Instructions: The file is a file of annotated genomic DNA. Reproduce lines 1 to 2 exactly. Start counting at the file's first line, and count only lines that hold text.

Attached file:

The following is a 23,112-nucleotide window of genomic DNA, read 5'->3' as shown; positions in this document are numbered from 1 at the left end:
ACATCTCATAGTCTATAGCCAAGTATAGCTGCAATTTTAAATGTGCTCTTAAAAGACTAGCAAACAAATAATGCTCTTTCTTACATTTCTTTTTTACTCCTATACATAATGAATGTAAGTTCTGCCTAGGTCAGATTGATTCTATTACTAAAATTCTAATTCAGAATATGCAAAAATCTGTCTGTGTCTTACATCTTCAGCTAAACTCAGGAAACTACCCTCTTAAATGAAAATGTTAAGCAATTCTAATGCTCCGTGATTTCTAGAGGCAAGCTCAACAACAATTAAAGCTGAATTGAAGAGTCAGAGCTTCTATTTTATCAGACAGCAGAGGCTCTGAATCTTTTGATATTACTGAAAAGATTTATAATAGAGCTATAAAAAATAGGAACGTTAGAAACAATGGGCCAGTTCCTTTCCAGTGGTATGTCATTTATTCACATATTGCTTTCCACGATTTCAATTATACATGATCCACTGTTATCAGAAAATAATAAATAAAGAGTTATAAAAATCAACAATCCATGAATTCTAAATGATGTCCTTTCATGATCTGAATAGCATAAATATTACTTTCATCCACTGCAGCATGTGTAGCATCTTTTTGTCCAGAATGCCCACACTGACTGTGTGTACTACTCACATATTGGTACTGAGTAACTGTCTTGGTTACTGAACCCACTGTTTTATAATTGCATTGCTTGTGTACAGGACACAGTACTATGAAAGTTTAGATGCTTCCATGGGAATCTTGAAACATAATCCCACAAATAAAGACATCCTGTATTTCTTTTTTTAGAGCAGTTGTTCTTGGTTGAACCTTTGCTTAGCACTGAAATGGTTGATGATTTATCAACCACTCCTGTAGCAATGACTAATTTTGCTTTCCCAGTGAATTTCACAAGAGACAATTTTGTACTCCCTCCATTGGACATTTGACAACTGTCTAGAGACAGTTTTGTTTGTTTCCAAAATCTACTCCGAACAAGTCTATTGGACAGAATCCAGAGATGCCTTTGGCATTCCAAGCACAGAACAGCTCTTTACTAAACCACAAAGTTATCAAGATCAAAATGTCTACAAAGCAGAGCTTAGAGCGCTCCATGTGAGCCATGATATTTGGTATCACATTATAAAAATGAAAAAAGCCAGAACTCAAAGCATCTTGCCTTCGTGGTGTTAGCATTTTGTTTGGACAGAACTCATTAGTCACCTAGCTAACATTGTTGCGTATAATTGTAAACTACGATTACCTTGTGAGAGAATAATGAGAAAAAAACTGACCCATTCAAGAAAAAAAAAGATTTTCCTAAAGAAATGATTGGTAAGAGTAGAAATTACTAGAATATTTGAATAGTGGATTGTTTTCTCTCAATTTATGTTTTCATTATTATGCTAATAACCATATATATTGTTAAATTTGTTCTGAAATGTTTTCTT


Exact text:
The following is a 23,112-nucleotide window of genomic DNA, read 5'->3' as shown; positions in this document are numbered from 1 at the left end:
ACATCTCATAGTCTATAGCCAAGTATAGCTGCAATTTTAAATGTGCTCTTAAAAGACTAGCAAACAAATAATGCTCTTTCTTACATTTCTTTTTTACTCCTATACATAATGAATGTAAGTTCTGCCTAGGTCAGATTGATTCTATTACTAAAATTCTAATTCAGAATATGCAAAAATCTGTCTGTGTCTTACATCTTCAGCTAAACTCAGGAAACTACCCTCTTAAATGAAAATGTTAAGCAATTCTAATGCTCCGTGATTTCTAGAGGCAAGCTCAACAACAATTAAAGCTGAATTGAAGAGTCAGAGCTTCTATTTTATCAGACAGCAGAGGCTCTGAATCTTTTGATATTACTGAAAAGATTTATAATAGAGCTATAAAAAATAGGAACGTTAGAAACAATGGGCCAGTTCCTTTCCAGTGGTATGTCATTTATTCACATATTGCTTTCCACGATTTCAATTATACATGATCCACTGTTATCAGAAAATAATAAATAAAGAGTTATAAAAATCAACAATCCATGAATTCTAAATGATGTCCTTTCATGATCTGAATAGCATAAATATTACTTTCATCCACTGCAGCATGTGTAGCATCTTTTTGTCCAGAATGCCCACACTGACTGTGTGTACTACTCACATATTGGTACTGAGTAACTGTCTTGGTTACTGAACCCACTGTTTTATAATTGCATTGCTTGTGTACAGGACACAGTACTATGAAAGTTTAGATGCTTCCATGGGAATCTTGAAACATAATCCCACAAATAAAGACATCCTGTATTTCTTTTTTTAGAGCAGTTGTTCTTGGTTGAACCTTTGCTTAGCACTGAAATGGTTGATGATTTATCAACCACTCCTGTAGCAATGACTAATTTTGCTTTCCCAGTGAATTTCACAAGAGACAATTTTGTACTCCCTCCATTGGACATTTGACAACTGTCTAGAGACAGTTTTGTTTGTTTCCAAAATCTACTCCGAACAAGTCTATTGGACAGAATCCAGAGATGCCTTTGGCATTCCAAGCACAGAACAGCTCTTTACTAAACCACAAAGTTATCAAGATCAAAATGTCTACAAAGCAGAGCTTAGAGCGCTCCATGTGAGCCATGATATTTGGTATCACATTATAAAAATGAAAAAAGCCAGAACTCAAAGCATCTTGCCTTCGTGGTGTTAGCATTTTGTTTGGACAGAACTCATTAGTCACCTAGCTAACATTGTTGCGTATAATTGTAAACTACGATTACCTTGTGAGAGAATAATGAGAAAAAAACTGACCCATTCAAGAAAAAAAAAGATTTTCCTAAAGAAATGATTGGTAAGAGTAGAAATTACTAGAATATTTGAATAGTGGATTGTTTTCTCTCAATTTATGTTTTCATTATTATGCTAATAACCATATATATTGTTAAATTTGTTCTGAAATGTTTTCTT